Would-be looters broke into Cairo's famed Egyptian Museum, ripping the heads off two mummies and damaging about 10 small artifacts before being caught and detained by soldiers, Egypt's antiquities chief [Zahi Hawass] said Saturday.
Photo: A protester kisses a police officer during a demonstration in Cairo January 28, 2011. Police and demonstrators fought running battles on the streets of Cairo on Friday in a fourth day of unprecedented protests by tens of thousands of Egyptians demanding an end to Mubarak's three-decade rule. (REUTERS/Amr Abdallah Dalsh)
This amazing photograph by Lefteris Pitarakis for AP is making the Twitter/Facebook/blog rounds today:
An Egyptian anti-government activist kisses a riot police officer following clashes in Cairo, Egypt, Friday, Jan. 28, 2011. Tens of thousands of anti-government protesters poured into the streets of Egypt Friday, stoning and confronting police who fired back with rubber bullets and tear gas in the most violent and chaotic scenes yet in the challenge to President Hosni Mubarak's 30-year rule.
US State Department cables leaked by Wikileaks, and analyzed today in the New York Times, show how the Obama administration avoided "public confrontations" with Hosni Mubarak over issues human rights.
Another cable, dated March 2009, offered a pessimistic analysis of the prospects for the "April 6 Movement," a Facebook-based group of mostly young Egyptians that has received wide attention for its lively political debate and helped mobilize the protests that have swept Egypt in the last two days. Leaders of the group had been jailed and tortured by the police. There were also signs of internal divisions between secular and Islamist factions, it said.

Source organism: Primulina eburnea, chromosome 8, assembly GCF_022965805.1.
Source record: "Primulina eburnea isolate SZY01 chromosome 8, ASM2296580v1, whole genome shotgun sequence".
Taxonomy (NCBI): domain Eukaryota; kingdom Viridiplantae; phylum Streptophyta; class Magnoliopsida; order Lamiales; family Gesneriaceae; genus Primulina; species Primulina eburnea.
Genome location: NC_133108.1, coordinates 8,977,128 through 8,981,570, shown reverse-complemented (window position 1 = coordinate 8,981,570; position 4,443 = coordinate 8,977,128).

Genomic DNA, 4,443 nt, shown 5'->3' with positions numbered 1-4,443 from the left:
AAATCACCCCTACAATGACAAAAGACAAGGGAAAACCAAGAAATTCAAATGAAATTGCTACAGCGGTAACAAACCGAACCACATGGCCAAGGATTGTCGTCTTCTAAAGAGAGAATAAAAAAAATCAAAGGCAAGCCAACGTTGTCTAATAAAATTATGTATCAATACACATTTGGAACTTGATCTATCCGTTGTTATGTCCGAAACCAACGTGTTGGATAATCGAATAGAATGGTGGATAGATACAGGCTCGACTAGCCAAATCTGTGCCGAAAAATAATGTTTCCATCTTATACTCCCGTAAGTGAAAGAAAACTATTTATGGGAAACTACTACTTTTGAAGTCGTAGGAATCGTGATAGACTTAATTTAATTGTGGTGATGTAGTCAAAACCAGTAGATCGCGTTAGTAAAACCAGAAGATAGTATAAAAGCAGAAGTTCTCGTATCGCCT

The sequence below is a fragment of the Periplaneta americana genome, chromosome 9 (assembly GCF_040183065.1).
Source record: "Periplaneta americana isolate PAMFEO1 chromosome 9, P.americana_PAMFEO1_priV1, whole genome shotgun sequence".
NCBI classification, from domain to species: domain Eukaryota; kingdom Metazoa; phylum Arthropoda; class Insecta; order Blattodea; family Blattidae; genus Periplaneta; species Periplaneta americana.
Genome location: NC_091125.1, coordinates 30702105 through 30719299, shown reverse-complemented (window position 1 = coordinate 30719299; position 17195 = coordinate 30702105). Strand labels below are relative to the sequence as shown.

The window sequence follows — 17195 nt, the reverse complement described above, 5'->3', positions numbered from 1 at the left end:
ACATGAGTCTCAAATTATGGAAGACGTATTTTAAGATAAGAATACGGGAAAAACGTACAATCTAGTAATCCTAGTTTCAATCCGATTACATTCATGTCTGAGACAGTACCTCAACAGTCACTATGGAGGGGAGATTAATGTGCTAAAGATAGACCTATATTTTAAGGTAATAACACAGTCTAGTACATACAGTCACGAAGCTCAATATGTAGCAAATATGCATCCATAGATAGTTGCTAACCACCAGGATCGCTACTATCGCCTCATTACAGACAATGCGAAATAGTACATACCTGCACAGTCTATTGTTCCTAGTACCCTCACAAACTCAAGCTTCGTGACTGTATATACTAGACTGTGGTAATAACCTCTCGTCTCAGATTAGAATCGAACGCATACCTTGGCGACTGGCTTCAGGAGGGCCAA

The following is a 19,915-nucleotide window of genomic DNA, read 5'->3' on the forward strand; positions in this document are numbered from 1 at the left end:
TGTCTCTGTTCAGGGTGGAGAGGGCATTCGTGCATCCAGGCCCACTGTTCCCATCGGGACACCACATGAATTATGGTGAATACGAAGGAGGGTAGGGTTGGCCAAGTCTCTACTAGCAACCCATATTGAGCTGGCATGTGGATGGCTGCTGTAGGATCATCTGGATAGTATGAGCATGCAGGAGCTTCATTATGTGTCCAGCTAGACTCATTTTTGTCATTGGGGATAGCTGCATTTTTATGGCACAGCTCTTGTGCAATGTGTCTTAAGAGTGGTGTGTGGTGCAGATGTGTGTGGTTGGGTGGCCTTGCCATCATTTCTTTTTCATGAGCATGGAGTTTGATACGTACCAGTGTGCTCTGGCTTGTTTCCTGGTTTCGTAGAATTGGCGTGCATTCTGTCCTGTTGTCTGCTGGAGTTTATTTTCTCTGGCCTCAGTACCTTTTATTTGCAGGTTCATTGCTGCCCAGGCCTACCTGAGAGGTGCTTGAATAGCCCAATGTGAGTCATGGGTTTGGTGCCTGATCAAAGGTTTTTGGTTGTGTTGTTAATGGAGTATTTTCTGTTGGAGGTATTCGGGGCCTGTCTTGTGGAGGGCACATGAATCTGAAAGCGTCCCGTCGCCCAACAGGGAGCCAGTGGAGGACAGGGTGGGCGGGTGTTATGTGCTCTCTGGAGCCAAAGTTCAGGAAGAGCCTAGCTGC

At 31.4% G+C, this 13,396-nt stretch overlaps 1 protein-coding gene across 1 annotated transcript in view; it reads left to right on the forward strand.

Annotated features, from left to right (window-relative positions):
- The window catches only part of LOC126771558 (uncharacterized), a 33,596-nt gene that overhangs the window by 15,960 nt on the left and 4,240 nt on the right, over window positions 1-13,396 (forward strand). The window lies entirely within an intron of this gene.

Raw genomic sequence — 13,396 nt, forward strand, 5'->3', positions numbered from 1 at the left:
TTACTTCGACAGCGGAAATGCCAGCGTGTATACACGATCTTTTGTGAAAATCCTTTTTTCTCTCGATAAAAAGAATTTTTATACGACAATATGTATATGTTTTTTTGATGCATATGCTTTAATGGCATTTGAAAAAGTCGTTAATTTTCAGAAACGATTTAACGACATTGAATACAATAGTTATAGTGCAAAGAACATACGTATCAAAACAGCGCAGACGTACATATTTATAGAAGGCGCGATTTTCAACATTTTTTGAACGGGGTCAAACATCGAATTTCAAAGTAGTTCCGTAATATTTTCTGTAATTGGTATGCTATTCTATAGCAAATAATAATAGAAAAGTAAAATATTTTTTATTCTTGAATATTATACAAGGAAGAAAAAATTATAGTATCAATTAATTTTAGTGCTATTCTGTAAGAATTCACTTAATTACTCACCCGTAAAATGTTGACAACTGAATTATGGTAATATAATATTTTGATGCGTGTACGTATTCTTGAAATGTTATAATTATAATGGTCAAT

The United States has defended bloggers with little success. When Ambassador Scobey raised several arrests with the interior minister, he replied that Egypt did not infringe on freedom of the press, but that it must respond when "people are offended by blogs." An aide to the minister told the ambassador that The New York Times, which has reported on the treatment of bloggers in Egypt, was "exaggerating the blogger issue," according to the cable.
American diplomats also cast a wide net to gather information on police brutality, the cables show. Through contacts with human rights lawyers, the embassy follows numerous cases, and raised some with the Interior Ministry. Among the most harrowing, according to a cable, was the treatment of several members of a Hezbollah cell detained by the police in late 2008.
Lawyers representing the men said they were subjected to electric shocks and sleep deprivation, which reduced them to a "zombie state." They said the torture was more severe than what they normally witnessed.
(PHOTO: A protester displays a message on a placard of the Egyptian flag during a demonstration outside the press syndicate in central Cairo January 27, 2011. Demonstrations demanding the resignation of President Hosni Mubarak, in power since 1981, have raged since Tuesday in several Egyptian cities, with the biggest clashes in Cairo and Suez. REUTERS/Yannis Behrakis)
As I publish this blog post, we're just a few hours away from the planned start time of mass protests in Egypt, possibly the largest yet in a week of historically large gatherings calling for Hosni Mubarak to step down from some 30 years in power. Alexis Madrigal at The Atlantic tells Boing Boing,
A Twitter follower stepped up to translate excerpts from the
Egyptian protest plan that's been floating around (the one that said
don't use Twitter or Facebook). We're only publishing excerpts -- i.e.
this is more general information and demands, not tactical stuff -- but
they are amazing.